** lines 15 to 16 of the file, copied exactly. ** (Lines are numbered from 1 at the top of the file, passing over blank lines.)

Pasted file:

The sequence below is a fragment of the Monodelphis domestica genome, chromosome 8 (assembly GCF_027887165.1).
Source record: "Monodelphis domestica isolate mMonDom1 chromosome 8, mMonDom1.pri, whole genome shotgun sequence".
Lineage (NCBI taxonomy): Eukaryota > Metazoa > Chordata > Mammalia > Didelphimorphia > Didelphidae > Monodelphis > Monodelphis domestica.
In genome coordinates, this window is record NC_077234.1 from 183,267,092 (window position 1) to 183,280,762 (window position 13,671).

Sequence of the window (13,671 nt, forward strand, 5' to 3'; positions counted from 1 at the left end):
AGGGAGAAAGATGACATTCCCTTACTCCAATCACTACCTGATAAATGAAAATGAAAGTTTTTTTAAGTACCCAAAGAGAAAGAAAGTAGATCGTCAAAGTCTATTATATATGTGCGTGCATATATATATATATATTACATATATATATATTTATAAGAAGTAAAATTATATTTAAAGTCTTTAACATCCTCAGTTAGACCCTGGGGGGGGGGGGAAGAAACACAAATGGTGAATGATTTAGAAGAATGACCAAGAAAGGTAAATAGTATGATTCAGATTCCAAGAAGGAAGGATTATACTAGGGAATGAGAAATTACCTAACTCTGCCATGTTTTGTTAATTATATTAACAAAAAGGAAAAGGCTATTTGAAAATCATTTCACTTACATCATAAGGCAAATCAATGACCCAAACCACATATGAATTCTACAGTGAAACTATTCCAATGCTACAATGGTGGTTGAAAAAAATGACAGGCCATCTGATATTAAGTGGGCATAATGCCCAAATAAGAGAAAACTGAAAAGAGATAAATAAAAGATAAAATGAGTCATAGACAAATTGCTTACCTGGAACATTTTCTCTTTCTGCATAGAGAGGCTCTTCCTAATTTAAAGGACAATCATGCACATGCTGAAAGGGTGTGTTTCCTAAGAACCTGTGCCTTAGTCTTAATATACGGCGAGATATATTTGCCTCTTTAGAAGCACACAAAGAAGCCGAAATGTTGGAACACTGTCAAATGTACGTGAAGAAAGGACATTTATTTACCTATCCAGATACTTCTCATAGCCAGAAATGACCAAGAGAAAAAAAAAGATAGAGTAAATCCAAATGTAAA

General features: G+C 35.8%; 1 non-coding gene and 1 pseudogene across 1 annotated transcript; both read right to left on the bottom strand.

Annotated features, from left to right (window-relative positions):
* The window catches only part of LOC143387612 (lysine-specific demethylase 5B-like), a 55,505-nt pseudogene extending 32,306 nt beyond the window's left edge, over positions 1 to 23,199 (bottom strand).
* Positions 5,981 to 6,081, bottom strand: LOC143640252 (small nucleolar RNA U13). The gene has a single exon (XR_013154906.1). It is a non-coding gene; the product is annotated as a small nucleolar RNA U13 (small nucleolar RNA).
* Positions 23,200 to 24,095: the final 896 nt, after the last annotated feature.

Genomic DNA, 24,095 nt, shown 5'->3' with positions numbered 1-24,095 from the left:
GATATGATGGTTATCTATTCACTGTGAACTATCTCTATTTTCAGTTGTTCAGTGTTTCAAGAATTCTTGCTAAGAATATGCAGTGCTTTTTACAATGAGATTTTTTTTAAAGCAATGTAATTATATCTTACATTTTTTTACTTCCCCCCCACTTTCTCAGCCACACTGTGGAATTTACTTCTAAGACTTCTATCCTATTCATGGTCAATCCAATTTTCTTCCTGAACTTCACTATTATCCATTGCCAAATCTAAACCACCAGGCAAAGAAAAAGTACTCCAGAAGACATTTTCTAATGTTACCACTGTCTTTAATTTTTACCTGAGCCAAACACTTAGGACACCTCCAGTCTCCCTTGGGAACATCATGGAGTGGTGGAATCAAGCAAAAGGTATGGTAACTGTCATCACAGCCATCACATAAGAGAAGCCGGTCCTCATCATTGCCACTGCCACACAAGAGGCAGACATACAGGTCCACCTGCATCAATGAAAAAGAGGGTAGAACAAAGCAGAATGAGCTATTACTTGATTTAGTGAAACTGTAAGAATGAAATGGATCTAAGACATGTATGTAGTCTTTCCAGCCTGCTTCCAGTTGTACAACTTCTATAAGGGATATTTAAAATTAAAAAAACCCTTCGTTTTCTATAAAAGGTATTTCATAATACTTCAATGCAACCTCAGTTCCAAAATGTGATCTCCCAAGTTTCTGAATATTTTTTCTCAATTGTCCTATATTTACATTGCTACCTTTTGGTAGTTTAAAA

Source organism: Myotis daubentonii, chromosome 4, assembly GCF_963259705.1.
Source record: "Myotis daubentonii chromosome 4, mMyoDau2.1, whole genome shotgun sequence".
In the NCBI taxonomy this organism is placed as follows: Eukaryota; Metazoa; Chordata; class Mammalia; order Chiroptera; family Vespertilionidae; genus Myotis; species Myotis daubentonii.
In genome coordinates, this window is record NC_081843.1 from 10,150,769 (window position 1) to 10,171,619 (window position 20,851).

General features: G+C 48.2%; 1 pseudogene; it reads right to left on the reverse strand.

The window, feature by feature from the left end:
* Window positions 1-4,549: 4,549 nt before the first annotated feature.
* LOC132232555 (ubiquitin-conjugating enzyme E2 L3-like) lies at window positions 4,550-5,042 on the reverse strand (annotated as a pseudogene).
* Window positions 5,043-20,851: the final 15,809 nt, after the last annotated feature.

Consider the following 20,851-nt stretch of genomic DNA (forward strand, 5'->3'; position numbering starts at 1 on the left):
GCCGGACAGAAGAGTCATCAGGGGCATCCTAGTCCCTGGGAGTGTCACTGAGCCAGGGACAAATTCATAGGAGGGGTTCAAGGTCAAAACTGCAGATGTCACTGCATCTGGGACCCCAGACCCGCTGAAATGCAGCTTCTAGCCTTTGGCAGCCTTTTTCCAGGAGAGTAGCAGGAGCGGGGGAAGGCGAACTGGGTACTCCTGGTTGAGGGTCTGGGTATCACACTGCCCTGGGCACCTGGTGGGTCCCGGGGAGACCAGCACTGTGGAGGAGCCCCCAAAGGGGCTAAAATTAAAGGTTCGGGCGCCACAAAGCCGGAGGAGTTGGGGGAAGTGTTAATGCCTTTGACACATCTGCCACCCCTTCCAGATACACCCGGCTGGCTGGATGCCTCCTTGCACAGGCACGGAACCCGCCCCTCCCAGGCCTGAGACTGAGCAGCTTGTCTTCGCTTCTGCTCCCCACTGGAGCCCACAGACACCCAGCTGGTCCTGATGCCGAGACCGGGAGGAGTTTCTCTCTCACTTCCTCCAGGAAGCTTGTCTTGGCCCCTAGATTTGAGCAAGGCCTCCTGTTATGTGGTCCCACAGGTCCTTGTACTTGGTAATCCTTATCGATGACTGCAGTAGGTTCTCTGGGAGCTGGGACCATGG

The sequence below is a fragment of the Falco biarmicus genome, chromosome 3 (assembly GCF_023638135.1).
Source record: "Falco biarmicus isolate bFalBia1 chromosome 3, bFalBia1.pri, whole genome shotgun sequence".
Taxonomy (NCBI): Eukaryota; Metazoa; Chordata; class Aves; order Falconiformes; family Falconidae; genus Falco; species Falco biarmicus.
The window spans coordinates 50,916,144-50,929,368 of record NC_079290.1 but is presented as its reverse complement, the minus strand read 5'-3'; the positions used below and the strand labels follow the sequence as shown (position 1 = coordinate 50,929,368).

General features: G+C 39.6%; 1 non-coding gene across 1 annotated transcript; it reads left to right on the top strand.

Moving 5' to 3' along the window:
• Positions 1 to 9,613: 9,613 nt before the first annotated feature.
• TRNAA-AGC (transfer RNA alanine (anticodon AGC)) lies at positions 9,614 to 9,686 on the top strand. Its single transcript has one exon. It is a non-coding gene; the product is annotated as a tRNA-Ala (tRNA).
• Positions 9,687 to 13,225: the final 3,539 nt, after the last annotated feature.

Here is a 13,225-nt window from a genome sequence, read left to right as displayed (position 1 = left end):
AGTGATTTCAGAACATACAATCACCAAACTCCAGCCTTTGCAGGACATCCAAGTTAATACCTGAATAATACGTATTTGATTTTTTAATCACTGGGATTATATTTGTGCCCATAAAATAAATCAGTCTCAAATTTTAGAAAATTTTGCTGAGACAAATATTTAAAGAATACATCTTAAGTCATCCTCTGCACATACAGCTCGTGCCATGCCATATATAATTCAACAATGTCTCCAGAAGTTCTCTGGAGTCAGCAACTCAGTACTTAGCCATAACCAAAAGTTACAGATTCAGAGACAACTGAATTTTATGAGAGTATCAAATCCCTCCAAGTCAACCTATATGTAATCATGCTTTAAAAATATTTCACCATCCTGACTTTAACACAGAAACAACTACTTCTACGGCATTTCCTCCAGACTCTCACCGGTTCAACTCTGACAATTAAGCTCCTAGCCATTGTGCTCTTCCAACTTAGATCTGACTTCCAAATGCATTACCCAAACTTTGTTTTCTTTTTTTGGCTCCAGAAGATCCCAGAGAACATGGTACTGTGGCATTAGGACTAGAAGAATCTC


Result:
Source record: "Myotis daubentonii chromosome 4, mMyoDau2.1, whole genome shotgun sequence".
In the NCBI taxonomy this organism is placed as follows: Eukaryota; Metazoa; Chordata; class Mammalia; order Chiroptera; family Vespertilionidae; genus Myotis; species Myotis daubentonii.